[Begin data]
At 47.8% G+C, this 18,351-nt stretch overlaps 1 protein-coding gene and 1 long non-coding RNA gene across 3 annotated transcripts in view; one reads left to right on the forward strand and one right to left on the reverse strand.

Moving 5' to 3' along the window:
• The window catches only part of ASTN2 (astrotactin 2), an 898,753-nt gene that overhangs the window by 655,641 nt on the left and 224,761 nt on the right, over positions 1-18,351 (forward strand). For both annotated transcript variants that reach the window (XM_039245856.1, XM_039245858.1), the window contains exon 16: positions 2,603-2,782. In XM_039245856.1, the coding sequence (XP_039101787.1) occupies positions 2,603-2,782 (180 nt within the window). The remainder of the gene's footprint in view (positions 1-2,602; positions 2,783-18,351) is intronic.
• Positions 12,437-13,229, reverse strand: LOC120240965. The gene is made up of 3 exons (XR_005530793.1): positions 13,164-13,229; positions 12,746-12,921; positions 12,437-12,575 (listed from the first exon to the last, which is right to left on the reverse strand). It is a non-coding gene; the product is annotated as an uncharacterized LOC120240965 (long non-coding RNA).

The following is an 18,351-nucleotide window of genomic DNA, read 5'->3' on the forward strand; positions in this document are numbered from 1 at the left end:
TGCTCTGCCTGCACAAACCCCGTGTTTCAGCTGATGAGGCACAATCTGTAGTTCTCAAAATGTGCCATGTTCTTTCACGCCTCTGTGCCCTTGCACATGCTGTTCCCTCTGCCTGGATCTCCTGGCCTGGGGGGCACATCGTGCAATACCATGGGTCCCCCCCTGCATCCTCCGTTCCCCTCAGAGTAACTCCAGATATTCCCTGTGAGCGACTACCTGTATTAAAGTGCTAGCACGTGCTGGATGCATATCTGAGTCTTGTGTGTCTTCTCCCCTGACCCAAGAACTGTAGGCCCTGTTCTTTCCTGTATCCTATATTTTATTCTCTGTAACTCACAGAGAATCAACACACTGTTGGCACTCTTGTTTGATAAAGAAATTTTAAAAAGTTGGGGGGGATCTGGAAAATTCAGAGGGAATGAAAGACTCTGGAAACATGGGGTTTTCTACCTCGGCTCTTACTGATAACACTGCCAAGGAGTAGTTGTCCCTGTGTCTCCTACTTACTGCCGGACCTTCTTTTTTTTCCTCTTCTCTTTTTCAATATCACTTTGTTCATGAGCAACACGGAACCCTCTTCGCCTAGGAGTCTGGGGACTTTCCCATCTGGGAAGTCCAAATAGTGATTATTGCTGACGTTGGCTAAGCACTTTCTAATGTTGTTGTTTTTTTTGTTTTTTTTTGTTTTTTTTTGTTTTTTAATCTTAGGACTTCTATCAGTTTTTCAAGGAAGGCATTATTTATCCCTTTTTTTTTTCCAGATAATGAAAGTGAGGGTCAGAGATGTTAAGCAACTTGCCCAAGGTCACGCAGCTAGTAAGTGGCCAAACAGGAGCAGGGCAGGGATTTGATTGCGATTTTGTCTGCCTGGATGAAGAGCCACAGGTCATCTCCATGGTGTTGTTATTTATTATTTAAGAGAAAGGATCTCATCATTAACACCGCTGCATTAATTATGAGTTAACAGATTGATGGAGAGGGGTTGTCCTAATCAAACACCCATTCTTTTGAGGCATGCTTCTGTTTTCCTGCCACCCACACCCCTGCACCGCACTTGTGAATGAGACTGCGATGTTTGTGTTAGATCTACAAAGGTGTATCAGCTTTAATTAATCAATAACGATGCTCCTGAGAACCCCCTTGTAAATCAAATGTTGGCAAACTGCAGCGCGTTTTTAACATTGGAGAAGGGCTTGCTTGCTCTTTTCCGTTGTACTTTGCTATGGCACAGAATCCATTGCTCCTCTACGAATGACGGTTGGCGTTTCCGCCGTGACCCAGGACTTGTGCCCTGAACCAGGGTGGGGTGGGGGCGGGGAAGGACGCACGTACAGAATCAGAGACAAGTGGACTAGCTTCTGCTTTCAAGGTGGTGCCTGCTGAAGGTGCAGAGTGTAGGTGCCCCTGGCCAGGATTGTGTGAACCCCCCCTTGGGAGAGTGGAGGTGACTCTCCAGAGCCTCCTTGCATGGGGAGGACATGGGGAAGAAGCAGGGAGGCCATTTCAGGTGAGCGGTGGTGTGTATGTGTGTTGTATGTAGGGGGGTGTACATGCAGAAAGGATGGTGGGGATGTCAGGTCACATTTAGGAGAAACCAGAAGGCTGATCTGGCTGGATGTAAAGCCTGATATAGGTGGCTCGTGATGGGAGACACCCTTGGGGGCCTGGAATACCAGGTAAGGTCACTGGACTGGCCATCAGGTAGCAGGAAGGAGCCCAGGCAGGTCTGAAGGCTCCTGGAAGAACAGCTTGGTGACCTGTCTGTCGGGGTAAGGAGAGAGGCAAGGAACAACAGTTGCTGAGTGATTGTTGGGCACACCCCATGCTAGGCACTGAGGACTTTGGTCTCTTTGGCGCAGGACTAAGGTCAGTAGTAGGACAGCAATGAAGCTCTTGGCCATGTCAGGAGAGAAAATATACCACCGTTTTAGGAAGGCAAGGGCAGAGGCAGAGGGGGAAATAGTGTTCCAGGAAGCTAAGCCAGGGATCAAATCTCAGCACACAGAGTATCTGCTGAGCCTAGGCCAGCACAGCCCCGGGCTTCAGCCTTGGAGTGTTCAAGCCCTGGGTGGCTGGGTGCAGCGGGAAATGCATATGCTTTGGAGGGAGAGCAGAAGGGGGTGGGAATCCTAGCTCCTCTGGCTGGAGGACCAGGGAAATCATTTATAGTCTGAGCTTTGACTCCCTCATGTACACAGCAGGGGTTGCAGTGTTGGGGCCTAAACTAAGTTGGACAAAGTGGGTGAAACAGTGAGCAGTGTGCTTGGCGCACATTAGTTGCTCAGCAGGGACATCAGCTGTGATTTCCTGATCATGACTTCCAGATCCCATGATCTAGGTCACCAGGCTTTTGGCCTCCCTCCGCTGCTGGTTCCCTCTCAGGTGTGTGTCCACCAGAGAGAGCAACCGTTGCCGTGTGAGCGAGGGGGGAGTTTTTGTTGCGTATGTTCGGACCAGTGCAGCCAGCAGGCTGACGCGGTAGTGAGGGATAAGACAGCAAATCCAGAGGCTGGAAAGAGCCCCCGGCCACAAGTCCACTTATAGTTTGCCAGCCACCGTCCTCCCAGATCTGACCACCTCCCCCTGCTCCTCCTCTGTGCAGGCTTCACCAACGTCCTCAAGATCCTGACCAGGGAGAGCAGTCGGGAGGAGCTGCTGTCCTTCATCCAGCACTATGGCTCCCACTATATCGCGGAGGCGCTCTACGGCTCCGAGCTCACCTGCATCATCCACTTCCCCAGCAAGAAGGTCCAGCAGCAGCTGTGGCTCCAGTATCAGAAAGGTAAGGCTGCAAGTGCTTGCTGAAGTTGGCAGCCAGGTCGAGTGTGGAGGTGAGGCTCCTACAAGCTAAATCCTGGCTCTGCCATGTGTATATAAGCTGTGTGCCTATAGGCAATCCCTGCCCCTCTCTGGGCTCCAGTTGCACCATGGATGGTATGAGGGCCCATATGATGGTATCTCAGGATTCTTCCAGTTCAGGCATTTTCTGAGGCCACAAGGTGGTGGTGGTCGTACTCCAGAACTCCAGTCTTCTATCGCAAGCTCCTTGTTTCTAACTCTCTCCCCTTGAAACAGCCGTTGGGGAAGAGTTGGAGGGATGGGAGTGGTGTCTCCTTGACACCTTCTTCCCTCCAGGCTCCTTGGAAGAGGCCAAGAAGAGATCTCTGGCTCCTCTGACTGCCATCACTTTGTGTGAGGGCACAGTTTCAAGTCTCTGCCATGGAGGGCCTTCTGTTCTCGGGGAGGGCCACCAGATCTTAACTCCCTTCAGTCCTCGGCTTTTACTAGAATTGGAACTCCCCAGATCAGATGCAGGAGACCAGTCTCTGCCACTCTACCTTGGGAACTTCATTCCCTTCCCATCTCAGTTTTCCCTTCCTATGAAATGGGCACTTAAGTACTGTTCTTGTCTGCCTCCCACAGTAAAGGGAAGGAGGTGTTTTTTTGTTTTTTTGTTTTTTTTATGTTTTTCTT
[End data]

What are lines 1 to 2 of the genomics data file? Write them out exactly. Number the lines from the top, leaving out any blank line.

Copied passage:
At 47.8% G+C, this 18,351-nt stretch overlaps 1 protein-coding gene and 1 long non-coding RNA gene across 3 annotated transcripts in view; one reads left to right on the forward strand and one right to left on the reverse strand.

Moving 5' to 3' along the window: